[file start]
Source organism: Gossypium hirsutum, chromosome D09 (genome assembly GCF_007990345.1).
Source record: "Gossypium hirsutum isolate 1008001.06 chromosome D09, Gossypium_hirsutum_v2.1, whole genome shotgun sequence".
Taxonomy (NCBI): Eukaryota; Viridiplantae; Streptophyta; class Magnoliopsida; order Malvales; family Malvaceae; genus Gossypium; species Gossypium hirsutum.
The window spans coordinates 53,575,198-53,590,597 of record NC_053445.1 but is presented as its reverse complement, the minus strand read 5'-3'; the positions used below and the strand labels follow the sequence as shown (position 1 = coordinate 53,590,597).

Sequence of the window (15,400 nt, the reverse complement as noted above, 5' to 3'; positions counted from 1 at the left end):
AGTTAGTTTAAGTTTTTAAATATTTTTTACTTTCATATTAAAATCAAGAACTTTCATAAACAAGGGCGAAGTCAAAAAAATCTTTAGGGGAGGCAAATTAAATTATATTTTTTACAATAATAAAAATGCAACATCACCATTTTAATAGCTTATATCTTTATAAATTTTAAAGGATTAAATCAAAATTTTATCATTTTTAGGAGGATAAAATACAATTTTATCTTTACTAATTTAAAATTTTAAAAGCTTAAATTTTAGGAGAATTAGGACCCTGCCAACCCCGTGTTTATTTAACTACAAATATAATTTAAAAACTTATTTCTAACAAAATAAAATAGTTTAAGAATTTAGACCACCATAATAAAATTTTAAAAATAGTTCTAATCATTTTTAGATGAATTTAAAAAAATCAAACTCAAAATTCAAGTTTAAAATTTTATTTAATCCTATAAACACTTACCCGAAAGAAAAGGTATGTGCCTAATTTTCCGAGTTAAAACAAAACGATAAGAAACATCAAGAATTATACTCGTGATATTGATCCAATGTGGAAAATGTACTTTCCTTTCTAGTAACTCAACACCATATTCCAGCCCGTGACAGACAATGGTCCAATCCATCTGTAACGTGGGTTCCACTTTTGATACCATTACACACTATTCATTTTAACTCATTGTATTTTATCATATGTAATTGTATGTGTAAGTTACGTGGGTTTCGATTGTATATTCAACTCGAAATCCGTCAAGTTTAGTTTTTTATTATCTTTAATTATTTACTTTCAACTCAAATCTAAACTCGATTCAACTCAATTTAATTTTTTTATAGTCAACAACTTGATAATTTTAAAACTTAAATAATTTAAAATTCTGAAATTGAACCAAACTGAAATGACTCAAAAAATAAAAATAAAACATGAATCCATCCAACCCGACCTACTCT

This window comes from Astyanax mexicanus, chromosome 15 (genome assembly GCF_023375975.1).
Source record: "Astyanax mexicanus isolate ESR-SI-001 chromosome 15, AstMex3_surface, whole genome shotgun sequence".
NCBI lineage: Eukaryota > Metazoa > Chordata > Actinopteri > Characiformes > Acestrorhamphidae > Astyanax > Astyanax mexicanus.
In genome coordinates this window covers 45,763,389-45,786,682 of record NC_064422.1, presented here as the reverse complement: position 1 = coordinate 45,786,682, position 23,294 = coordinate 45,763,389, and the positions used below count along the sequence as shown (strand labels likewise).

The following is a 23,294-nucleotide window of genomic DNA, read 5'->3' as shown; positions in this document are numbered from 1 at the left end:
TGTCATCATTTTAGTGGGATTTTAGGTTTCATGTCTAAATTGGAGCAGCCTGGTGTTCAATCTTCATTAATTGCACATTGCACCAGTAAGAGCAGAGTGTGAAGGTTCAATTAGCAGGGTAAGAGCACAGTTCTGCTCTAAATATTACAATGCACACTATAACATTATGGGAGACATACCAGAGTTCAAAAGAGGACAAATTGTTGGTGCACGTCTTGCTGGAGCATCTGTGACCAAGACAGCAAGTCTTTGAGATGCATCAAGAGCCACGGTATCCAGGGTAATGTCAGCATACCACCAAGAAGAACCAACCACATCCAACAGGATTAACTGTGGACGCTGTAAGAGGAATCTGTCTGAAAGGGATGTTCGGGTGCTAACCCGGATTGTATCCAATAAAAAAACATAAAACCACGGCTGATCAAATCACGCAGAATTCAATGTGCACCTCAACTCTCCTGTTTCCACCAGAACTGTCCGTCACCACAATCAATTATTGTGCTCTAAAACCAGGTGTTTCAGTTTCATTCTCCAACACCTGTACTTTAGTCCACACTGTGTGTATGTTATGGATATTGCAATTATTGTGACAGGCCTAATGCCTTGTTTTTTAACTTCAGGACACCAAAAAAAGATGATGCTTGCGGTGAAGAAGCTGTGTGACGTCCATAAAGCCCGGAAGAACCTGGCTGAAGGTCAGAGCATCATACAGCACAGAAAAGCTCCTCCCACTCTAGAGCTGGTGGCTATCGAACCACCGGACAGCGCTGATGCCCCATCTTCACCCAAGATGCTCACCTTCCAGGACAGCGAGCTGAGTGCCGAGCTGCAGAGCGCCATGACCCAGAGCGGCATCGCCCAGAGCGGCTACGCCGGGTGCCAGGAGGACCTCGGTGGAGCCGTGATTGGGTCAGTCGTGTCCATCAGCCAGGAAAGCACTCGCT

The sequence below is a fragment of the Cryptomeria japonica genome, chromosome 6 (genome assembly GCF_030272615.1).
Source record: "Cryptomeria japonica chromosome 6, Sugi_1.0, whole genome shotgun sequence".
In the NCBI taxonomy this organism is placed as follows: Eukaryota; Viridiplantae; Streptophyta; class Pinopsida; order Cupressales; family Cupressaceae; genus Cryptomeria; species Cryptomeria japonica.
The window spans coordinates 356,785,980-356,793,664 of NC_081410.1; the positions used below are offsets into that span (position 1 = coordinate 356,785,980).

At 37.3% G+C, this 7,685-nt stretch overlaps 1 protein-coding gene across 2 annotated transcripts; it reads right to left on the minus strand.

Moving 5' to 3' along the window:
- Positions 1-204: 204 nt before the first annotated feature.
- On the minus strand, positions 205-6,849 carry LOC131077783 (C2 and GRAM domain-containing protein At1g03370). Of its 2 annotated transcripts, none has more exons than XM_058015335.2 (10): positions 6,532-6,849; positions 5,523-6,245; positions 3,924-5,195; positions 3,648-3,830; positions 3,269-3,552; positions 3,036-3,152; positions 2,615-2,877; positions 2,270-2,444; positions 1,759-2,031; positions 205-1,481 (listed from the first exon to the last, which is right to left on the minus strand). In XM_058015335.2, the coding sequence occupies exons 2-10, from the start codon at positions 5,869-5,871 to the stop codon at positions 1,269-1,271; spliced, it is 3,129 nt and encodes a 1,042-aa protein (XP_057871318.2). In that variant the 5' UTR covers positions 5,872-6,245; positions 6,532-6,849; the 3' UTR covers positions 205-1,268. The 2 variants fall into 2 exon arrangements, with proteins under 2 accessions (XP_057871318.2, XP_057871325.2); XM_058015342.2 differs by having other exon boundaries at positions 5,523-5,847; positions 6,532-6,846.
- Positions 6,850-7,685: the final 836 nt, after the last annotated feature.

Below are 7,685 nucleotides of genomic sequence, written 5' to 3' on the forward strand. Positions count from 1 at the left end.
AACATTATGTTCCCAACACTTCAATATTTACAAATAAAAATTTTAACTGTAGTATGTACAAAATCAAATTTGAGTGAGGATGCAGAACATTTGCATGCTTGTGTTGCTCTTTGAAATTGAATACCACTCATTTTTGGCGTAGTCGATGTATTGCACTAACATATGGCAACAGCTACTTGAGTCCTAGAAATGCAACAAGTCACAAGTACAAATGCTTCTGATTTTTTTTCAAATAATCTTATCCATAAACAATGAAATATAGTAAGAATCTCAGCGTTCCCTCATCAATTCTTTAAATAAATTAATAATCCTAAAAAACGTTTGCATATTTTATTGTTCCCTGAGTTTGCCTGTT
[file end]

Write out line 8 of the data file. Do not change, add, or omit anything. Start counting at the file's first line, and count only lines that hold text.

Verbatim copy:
Source record: "Astyanax mexicanus isolate ESR-SI-001 chromosome 15, AstMex3_surface, whole genome shotgun sequence".